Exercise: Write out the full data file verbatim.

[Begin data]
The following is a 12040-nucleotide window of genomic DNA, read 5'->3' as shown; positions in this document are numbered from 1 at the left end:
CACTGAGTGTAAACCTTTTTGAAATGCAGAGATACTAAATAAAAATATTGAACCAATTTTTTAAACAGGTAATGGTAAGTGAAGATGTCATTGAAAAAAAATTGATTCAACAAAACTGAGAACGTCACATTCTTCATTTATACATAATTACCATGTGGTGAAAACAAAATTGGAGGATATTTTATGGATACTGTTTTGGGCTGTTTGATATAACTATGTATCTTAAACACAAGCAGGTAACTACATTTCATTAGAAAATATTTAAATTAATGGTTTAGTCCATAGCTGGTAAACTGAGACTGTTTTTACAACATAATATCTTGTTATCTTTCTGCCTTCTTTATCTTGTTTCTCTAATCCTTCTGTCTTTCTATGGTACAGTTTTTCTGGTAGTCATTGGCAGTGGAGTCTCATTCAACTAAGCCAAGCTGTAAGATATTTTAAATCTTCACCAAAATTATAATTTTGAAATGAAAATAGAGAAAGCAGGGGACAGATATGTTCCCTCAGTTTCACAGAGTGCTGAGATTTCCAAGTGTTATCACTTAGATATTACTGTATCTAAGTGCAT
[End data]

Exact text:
The following is a 12040-nucleotide window of genomic DNA, read 5'->3' as shown; positions in this document are numbered from 1 at the left end:
CACTGAGTGTAAACCTTTTTGAAATGCAGAGATACTAAATAAAAATATTGAACCAATTTTTTAAACAGGTAATGGTAAGTGAAGATGTCATTGAAAAAAAATTGATTCAACAAAACTGAGAACGTCACATTCTTCATTTATACATAATTACCATGTGGTGAAAACAAAATTGGAGGATATTTTATGGATACTGTTTTGGGCTGTTTGATATAACTATGTATCTTAAACACAAGCAGGTAACTACATTTCATTAGAAAATATTTAAATTAATGGTTTAGTCCATAGCTGGTAAACTGAGACTGTTTTTACAACATAATATCTTGTTATCTTTCTGCCTTCTTTATCTTGTTTCTCTAATCCTTCTGTCTTTCTATGGTACAGTTTTTCTGGTAGTCATTGGCAGTGGAGTCTCATTCAACTAAGCCAAGCTGTAAGATATTTTAAATCTTCACCAAAATTATAATTTTGAAATGAAAATAGAGAAAGCAGGGGACAGATATGTTCCCTCAGTTTCACAGAGTGCTGAGATTTCCAAGTGTTATCACTTAGATATTACTGTATCTAAGTGCAT